The USB port 30 in FIG. 1 is normally implemented in a personal digital assistant (PDA)-type communication device for which synchronization with a user's desktop computer may be desirable. Such a port 30 enables a user to set preferences through an external device or software application and to extend the capabilities of the device by providing for information or software downloads to the device 10 other than through a wireless communication network. The alternate download path may, for example, be used to load an encryption key onto the device through a direct and thus reliable and trusted connection to thereby enable secure device communication. Preferably, the data and power connector 47 is used to receive power and data from power/data source 50, directing the data to/from USB port 30, and the power to charging subsystem 44, so that charging subsystem 44 can recharge battery 49. Software on device 10 preferably reports charging status information to the user.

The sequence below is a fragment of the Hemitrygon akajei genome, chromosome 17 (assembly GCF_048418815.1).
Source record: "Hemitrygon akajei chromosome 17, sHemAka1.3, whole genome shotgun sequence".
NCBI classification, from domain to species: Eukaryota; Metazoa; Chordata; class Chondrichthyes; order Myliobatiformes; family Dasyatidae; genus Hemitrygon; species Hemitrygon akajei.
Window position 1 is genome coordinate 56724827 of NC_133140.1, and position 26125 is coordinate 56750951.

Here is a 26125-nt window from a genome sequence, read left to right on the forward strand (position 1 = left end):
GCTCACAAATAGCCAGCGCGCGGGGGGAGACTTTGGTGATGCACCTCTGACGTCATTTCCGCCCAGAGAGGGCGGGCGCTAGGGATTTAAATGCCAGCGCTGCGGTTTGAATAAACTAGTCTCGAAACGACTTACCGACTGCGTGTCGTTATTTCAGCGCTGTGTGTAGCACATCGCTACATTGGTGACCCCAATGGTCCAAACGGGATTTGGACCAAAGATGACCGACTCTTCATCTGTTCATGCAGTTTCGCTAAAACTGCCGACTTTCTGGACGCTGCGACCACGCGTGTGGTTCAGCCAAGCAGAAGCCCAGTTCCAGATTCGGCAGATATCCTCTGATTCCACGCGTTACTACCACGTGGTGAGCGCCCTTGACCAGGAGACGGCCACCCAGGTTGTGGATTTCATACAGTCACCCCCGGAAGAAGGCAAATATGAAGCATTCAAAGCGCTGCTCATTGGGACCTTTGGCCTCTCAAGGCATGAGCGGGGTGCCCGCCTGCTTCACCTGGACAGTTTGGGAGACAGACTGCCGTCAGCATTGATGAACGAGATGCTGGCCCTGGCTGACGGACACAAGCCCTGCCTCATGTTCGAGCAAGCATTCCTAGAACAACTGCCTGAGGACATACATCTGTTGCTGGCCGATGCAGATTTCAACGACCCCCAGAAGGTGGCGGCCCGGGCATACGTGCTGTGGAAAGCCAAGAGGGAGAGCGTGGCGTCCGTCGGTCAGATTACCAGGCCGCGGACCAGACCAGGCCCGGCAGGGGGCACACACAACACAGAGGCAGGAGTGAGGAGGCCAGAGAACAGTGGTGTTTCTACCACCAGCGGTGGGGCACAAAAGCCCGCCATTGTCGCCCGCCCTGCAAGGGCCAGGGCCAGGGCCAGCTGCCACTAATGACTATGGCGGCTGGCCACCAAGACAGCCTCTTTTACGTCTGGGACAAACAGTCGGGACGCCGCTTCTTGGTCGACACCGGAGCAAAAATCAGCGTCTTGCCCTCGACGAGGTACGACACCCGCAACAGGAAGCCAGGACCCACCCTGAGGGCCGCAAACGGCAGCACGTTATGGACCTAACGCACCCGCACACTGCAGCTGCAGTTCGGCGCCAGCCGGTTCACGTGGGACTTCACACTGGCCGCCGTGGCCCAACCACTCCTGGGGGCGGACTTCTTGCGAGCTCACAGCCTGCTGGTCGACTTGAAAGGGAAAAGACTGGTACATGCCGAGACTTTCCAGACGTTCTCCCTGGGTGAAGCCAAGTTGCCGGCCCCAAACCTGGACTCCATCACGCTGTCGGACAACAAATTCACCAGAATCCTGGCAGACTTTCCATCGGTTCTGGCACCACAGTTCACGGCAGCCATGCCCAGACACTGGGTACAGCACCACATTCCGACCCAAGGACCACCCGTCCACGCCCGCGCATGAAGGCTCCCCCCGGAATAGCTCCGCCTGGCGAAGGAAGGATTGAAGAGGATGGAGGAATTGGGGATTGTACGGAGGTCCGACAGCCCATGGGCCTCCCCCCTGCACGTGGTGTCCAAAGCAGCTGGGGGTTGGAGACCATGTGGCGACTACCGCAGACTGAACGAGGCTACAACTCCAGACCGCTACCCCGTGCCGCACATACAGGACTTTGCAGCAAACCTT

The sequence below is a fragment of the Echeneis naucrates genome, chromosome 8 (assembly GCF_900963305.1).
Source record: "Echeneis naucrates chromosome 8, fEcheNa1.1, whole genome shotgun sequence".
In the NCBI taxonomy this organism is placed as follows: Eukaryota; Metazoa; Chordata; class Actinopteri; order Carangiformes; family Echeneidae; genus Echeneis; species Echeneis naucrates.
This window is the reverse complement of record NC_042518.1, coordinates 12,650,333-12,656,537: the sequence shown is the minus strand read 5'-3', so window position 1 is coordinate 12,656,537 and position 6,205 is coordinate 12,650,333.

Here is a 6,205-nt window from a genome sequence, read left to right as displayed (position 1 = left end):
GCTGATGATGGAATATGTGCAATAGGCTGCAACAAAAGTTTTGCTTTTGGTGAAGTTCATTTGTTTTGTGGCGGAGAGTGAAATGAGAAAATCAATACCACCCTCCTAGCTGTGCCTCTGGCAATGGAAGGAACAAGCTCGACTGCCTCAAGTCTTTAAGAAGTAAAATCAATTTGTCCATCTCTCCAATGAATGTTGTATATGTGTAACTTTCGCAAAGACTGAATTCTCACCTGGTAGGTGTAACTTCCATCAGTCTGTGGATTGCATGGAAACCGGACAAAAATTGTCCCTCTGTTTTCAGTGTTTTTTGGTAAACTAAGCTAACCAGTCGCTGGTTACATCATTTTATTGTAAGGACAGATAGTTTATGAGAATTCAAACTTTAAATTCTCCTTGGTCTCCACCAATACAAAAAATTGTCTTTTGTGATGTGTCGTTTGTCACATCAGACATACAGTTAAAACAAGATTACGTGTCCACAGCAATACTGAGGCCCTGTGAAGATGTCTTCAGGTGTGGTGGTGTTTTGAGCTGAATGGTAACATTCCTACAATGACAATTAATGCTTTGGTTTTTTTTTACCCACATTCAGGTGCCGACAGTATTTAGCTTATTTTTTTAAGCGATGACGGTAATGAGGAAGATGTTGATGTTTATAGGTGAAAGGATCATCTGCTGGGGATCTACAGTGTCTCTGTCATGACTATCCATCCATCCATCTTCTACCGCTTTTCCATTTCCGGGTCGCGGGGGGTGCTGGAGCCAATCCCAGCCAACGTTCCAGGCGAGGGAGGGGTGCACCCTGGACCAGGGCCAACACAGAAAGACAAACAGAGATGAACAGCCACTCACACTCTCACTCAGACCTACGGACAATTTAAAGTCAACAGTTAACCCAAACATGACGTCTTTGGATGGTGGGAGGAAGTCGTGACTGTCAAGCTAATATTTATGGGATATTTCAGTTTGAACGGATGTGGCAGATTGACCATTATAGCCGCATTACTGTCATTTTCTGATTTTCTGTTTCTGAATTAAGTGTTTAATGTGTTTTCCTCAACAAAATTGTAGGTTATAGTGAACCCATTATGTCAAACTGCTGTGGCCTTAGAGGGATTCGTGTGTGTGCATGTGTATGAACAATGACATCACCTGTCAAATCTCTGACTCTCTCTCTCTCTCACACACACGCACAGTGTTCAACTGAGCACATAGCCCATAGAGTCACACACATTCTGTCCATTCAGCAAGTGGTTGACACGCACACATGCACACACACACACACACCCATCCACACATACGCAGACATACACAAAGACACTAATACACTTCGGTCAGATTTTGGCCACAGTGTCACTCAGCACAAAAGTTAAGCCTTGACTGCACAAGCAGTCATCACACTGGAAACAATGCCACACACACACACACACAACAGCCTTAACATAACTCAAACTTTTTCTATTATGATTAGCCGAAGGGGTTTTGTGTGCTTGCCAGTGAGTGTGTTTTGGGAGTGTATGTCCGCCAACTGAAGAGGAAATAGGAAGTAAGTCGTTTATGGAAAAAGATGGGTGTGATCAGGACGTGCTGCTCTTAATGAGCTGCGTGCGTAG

Many alternatives to device 10 may be implemented in the system and method disclosed herein. Preferably, an alternative to device 10 has at least a communication subsystem 11 in order to access network 20. Optionally, an alternative to device 10 may also have a battery 49 whose power may be conserved when implemented in the system and method disclosed herein.

FIGS. 2 and 3 illustrate forward and reverse channels of a wireless device 10 accessing a wireless network via two base stations. FIG. 2 illustrates the forward channels whereas FIG. 3 illustrates the reverse channels.

Referring now to FIG. 2, a wireless device 10 is in communication with two base stations 20A, 20B, each having forward channels within range 30A, 30B of wireless device 10, respectively. Wireless device 10 receives signals 35A, 35B from base stations 20A, 20B, respectively. Signals 35A, 35B are assumed to be of sufficiently high quality QA, QB, respectively, to be received at wireless device 10. Base stations 20A, 20B are candidate base stations for the purpose of providing wireless device 10 system access to a wireless network.